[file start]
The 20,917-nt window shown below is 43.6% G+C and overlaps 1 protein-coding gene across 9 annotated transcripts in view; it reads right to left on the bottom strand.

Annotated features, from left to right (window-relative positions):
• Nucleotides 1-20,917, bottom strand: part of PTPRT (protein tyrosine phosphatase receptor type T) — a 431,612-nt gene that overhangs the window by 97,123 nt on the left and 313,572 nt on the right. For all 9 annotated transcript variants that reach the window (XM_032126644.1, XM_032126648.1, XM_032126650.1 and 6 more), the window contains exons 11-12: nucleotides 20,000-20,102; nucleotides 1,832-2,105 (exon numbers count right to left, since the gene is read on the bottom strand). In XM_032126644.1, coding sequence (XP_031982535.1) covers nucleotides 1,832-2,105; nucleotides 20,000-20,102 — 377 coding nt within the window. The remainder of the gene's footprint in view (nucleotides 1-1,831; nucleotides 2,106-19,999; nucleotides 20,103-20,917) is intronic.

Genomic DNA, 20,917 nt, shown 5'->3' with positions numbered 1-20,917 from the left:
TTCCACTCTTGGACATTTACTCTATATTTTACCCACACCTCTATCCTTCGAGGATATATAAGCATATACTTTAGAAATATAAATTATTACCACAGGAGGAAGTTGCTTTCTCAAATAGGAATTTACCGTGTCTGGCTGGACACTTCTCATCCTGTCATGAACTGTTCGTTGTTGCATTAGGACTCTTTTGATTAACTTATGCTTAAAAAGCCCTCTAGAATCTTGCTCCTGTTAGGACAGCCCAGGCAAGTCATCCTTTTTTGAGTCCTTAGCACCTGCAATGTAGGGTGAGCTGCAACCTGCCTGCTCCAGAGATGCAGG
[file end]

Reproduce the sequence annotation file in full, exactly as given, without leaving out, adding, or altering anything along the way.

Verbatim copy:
The 20,917-nt window shown below is 43.6% G+C and overlaps 1 protein-coding gene across 9 annotated transcripts in view; it reads right to left on the bottom strand.

Annotated features, from left to right (window-relative positions):
• Nucleotides 1-20,917, bottom strand: part of PTPRT (protein tyrosine phosphatase receptor type T) — a 431,612-nt gene that overhangs the window by 97,123 nt on the left and 313,572 nt on the right. For all 9 annotated transcript variants that reach the window (XM_032126644.1, XM_032126648.1, XM_032126650.1 and 6 more), the window contains exons 11-12: nucleotides 20,000-20,102; nucleotides 1,832-2,105 (exon numbers count right to left, since the gene is read on the bottom strand). In XM_032126644.1, coding sequence (XP_031982535.1) covers nucleotides 1,832-2,105; nucleotides 20,000-20,102 — 377 coding nt within the window. The remainder of the gene's footprint in view (nucleotides 1-1,831; nucleotides 2,106-19,999; nucleotides 20,103-20,917) is intronic.

Genomic DNA, 20,917 nt, shown 5'->3' with positions numbered 1-20,917 from the left:
TTCCACTCTTGGACATTTACTCTATATTTTACCCACACCTCTATCCTTCGAGGATATATAAGCATATACTTTAGAAATATAAATTATTACCACAGGAGGAAGTTGCTTTCTCAAATAGGAATTTACCGTGTCTGGCTGGACACTTCTCATCCTGTCATGAACTGTTCGTTGTTGCATTAGGACTCTTTTGATTAACTTATGCTTAAAAAGCCCTCTAGAATCTTGCTCCTGTTAGGACAGCCCAGGCAAGTCATCCTTTTTTGAGTCCTTAGCACCTGCAATGTAGGGTGAGCTGCAACCTGCCTGCTCCAGAGATGCAGG